The pre-dawn attack “caused minor damage to several buildings” in a residential area, according to Moscow Mayor Sergey Sobyanin. Some residents were evacuated from their apartments due to “safety reasons” as first responders surveyed the damage, Sobyanin said.

“All municipal emergency services are currently at the scene of the incident,” the mayor wrote on his official Telegram channel. “They will find out the circumstances of what happened.”

It’s believed to be the first major drone strike on a residential area of Moscow.

No one was seriously injured in the attack, according to Sobyanin. Two people sought and received medical attention on site for unspecified injures but did not require hospitalization, the mayor said.

Russian emergency services told state news agency TASS that drone-like fragments were found around at least one of the buildings and that apartment windows were shattered on several floors.

Eight drones targeted Moscow, five of which were shot down while the other three were jammed, causing them to veer off course, according to the Russian Ministry of Defense.

The rare attack came as Russia continues to wage war in neighboring Ukraine. The Russian defense ministry called Tuesday’s drone strike a “terrorist attack” by the “Kyiv regime” and said Moscow will react “as harshly as possible to the actions of Ukrainian militants.”

Kremlin spokesman Dmitry Peskov said Tuesday’s drone attack on Moscow was Kyiv’s retaliation against the effective Russian strikes “on a decision-making center” on Sunday.

On May 3, Russia accused Ukraine of attacking the Kremlin with drones. Russia later blamed the United States for the attack, a claim rejected by Washington.

Meanwhile, in recent days, Russia has launched a series of drone and missile attacks on the Ukrainian capital, Kyiv. At around 2 a.m. local time on Tuesday, Kyiv residents once again awoke to the sound of air raid sirens as dozens of Russian drones targeted the city for a third straight day.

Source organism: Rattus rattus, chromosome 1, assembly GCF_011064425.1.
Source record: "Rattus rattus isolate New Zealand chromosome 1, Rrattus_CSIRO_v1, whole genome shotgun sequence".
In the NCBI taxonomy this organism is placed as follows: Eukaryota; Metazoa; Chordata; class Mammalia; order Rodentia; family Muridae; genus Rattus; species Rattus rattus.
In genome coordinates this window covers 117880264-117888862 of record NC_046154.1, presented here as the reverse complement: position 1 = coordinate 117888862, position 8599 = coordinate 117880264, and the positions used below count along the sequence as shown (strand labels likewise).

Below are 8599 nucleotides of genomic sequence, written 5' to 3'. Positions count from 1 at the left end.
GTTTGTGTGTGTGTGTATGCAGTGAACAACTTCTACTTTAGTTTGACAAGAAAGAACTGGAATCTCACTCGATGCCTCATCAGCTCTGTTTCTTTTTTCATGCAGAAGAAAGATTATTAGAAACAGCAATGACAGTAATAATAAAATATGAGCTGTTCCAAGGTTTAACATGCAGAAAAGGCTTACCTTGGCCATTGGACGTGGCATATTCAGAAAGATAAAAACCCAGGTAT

Most of the drones were intercepted and shot down, but the fallen debris sparked fires that engulfed several cars, houses and residential buildings, according to Kyiv Mayor Vitali Klitschko. At least one person was killed and 33 others were injured.

“If the Russians can make Kyiv a nightmare, why do the people of Moscow rest?” Klitschko said in a televised address on Tuesday.

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Drone attack damages residential buildings in Moscow, mayor says

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(LONDON) — Several drones struck Moscow early on Tuesday, damaging residential buildings in the Russian capital, the mayor said.

The attack “caused minor damage to several buildings” in a residential area, according to Moscow Mayor Sergey Sobyanin. Some residents were evacuated from their apartments due to “safety reasons” as first responders surveyed the damage, Sobyanin said.

“All municipal emergency services are currently at the scene of the incident,” the mayor wrote on his official Telegram channel. “They will find out the circumstances of what happened.”

No one was seriously injured in the attack. Two people sought and received medical attention on site but did not require hospitalization, according to Sobyanin.